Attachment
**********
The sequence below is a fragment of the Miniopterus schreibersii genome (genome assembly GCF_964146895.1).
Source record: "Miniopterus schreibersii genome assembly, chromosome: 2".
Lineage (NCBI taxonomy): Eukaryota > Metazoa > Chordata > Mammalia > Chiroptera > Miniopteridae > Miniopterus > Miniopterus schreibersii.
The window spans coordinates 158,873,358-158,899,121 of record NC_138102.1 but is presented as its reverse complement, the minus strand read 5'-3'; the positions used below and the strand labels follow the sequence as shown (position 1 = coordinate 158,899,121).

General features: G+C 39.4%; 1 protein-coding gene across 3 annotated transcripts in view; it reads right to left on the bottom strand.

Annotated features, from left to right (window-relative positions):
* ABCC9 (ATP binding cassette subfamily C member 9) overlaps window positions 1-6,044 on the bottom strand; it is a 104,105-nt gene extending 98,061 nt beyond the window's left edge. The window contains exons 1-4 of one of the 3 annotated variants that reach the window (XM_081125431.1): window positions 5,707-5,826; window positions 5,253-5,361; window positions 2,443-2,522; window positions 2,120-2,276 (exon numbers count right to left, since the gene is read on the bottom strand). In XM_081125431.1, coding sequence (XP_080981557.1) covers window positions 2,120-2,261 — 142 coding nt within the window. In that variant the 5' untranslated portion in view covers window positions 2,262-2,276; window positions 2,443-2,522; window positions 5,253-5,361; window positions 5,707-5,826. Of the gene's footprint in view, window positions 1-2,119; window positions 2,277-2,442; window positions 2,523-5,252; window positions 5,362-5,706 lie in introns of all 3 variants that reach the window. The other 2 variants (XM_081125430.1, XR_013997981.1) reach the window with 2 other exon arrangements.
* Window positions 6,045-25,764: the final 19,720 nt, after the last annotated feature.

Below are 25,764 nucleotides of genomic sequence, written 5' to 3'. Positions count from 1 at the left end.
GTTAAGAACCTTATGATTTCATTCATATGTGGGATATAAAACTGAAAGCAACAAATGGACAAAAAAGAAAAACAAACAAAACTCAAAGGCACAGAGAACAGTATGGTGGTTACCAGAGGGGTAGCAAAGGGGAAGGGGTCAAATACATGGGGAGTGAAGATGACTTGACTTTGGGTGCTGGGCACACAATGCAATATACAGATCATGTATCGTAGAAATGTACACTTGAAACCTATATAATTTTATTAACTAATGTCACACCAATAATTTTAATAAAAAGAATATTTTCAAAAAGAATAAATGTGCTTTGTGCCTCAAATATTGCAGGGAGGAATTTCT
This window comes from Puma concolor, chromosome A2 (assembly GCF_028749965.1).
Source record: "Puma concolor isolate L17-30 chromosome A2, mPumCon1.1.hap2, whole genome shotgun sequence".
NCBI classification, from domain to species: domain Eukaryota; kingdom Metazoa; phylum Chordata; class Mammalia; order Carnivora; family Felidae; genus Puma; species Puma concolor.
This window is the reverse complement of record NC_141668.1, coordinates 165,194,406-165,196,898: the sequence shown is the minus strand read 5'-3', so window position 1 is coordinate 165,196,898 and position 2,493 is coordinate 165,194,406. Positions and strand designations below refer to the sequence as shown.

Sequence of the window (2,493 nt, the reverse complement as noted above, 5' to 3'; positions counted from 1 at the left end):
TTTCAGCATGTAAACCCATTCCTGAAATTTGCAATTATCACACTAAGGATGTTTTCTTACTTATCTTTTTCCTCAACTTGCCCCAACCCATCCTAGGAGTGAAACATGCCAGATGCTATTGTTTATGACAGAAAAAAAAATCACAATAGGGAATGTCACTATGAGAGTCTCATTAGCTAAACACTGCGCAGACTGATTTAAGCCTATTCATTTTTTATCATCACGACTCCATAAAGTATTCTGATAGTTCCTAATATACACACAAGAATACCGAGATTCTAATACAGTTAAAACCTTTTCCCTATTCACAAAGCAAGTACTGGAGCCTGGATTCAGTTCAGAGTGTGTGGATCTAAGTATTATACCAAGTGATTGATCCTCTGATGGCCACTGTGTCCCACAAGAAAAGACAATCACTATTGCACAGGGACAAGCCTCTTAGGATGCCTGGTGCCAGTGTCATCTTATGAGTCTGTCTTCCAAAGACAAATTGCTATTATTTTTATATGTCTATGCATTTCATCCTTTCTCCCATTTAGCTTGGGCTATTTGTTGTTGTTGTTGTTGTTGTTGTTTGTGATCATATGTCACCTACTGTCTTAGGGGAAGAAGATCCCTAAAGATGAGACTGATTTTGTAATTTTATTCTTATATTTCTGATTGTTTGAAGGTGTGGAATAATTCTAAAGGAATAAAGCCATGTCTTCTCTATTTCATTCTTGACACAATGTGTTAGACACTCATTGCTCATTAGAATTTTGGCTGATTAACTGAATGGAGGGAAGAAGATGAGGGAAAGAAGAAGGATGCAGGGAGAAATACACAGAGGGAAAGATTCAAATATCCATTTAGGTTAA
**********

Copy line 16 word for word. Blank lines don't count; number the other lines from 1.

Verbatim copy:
TTTCAGCATGTAAACCCATTCCTGAAATTTGCAATTATCACACTAAGGATGTTTTCTTACTTATCTTTTTCCTCAACTTGCCCCAACCCATCCTAGGAGTGAAACATGCCAGATGCTATTGTTTATGACAGAAAAAAAAATCACAATAGGGAATGTCACTATGAGAGTCTCATTAGCTAAACACTGCGCAGACTGATTTAAGCCTATTCATTTTTTATCATCACGACTCCATAAAGTATTCTGATAGTTCCTAATATACACACAAGAATACCGAGATTCTAATACAGTTAAAACCTTTTCCCTATTCACAAAGCAAGTACTGGAGCCTGGATTCAGTTCAGAGTGTGTGGATCTAAGTATTATACCAAGTGATTGATCCTCTGATGGCCACTGTGTCCCACAAGAAAAGACAATCACTATTGCACAGGGACAAGCCTCTTAGGATGCCTGGTGCCAGTGTCATCTTATGAGTCTGTCTTCCAAAGACAAATTGCTATTATTTTTATATGTCTATGCATTTCATCCTTTCTCCCATTTAGCTTGGGCTATTTGTTGTTGTTGTTGTTGTTGTTGTTTGTGATCATATGTCACCTACTGTCTTAGGGGAAGAAGATCCCTAAAGATGAGACTGATTTTGTAATTTTATTCTTATATTTCTGATTGTTTGAAGGTGTGGAATAATTCTAAAGGAATAAAGCCATGTCTTCTCTATTTCATTCTTGACACAATGTGTTAGACACTCATTGCTCATTAGAATTTTGGCTGATTAACTGAATGGAGGGAAGAAGATGAGGGAAAGAAGAAGGATGCAGGGAGAAATACACAGAGGGAAAGATTCAAATATCCATTTAGGTTAA